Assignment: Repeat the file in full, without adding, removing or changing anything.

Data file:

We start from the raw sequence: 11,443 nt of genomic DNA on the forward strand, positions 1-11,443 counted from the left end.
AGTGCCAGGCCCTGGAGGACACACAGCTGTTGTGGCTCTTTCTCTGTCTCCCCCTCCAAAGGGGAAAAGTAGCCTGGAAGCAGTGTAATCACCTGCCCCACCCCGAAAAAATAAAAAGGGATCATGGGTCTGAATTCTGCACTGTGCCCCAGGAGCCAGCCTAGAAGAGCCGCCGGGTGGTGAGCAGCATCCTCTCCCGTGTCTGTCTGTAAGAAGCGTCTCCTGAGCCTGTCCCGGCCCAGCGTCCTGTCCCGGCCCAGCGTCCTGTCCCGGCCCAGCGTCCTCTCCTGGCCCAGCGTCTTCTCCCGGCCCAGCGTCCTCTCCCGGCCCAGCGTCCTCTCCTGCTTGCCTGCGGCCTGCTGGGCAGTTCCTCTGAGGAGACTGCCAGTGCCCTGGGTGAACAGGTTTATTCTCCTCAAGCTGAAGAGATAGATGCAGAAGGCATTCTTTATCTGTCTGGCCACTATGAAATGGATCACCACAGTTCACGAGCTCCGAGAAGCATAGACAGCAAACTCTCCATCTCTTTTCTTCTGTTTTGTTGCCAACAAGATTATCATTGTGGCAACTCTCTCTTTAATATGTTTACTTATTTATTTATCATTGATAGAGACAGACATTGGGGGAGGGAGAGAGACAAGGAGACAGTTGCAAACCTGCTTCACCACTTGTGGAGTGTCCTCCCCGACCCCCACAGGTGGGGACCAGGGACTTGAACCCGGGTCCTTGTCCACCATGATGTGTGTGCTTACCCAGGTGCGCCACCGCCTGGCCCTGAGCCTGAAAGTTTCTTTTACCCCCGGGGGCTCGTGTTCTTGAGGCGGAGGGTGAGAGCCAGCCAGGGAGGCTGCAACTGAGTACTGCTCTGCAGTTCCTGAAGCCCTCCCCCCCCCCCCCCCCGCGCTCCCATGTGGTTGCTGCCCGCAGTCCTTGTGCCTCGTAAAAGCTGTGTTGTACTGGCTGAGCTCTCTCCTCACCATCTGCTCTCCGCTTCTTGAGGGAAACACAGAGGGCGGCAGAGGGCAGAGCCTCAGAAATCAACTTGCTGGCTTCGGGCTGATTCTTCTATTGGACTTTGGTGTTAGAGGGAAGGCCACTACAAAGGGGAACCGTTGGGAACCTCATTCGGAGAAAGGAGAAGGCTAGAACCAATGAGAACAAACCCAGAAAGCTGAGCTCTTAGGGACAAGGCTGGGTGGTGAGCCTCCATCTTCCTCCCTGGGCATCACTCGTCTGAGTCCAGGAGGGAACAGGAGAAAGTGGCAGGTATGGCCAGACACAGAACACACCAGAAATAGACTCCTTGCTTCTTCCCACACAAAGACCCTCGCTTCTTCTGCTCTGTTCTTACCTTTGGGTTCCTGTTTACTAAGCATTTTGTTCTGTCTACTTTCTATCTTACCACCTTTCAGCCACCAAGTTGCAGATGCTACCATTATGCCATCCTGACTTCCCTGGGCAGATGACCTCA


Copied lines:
We start from the raw sequence: 11,443 nt of genomic DNA on the forward strand, positions 1-11,443 counted from the left end.
AGTGCCAGGCCCTGGAGGACACACAGCTGTTGTGGCTCTTTCTCTGTCTCCCCCTCCAAAGGGGAAAAGTAGCCTGGAAGCAGTGTAATCACCTGCCCCACCCCGAAAAAATAAAAAGGGATCATGGGTCTGAATTCTGCACTGTGCCCCAGGAGCCAGCCTAGAAGAGCCGCCGGGTGGTGAGCAGCATCCTCTCCCGTGTCTGTCTGTAAGAAGCGTCTCCTGAGCCTGTCCCGGCCCAGCGTCCTGTCCCGGCCCAGCGTCCTGTCCCGGCCCAGCGTCCTCTCCTGGCCCAGCGTCTTCTCCCGGCCCAGCGTCCTCTCCCGGCCCAGCGTCCTCTCCTGCTTGCCTGCGGCCTGCTGGGCAGTTCCTCTGAGGAGACTGCCAGTGCCCTGGGTGAACAGGTTTATTCTCCTCAAGCTGAAGAGATAGATGCAGAAGGCATTCTTTATCTGTCTGGCCACTATGAAATGGATCACCACAGTTCACGAGCTCCGAGAAGCATAGACAGCAAACTCTCCATCTCTTTTCTTCTGTTTTGTTGCCAACAAGATTATCATTGTGGCAACTCTCTCTTTAATATGTTTACTTATTTATTTATCATTGATAGAGACAGACATTGGGGGAGGGAGAGAGACAAGGAGACAGTTGCAAACCTGCTTCACCACTTGTGGAGTGTCCTCCCCGACCCCCACAGGTGGGGACCAGGGACTTGAACCCGGGTCCTTGTCCACCATGATGTGTGTGCTTACCCAGGTGCGCCACCGCCTGGCCCTGAGCCTGAAAGTTTCTTTTACCCCCGGGGGCTCGTGTTCTTGAGGCGGAGGGTGAGAGCCAGCCAGGGAGGCTGCAACTGAGTACTGCTCTGCAGTTCCTGAAGCCCTCCCCCCCCCCCCCCCCGCGCTCCCATGTGGTTGCTGCCCGCAGTCCTTGTGCCTCGTAAAAGCTGTGTTGTACTGGCTGAGCTCTCTCCTCACCATCTGCTCTCCGCTTCTTGAGGGAAACACAGAGGGCGGCAGAGGGCAGAGCCTCAGAAATCAACTTGCTGGCTTCGGGCTGATTCTTCTATTGGACTTTGGTGTTAGAGGGAAGGCCACTACAAAGGGGAACCGTTGGGAACCTCATTCGGAGAAAGGAGAAGGCTAGAACCAATGAGAACAAACCCAGAAAGCTGAGCTCTTAGGGACAAGGCTGGGTGGTGAGCCTCCATCTTCCTCCCTGGGCATCACTCGTCTGAGTCCAGGAGGGAACAGGAGAAAGTGGCAGGTATGGCCAGACACAGAACACACCAGAAATAGACTCCTTGCTTCTTCCCACACAAAGACCCTCGCTTCTTCTGCTCTGTTCTTACCTTTGGGTTCCTGTTTACTAAGCATTTTGTTCTGTCTACTTTCTATCTTACCACCTTTCAGCCACCAAGTTGCAGATGCTACCATTATGCCATCCTGACTTCCCTGGGCAGATGACCTCA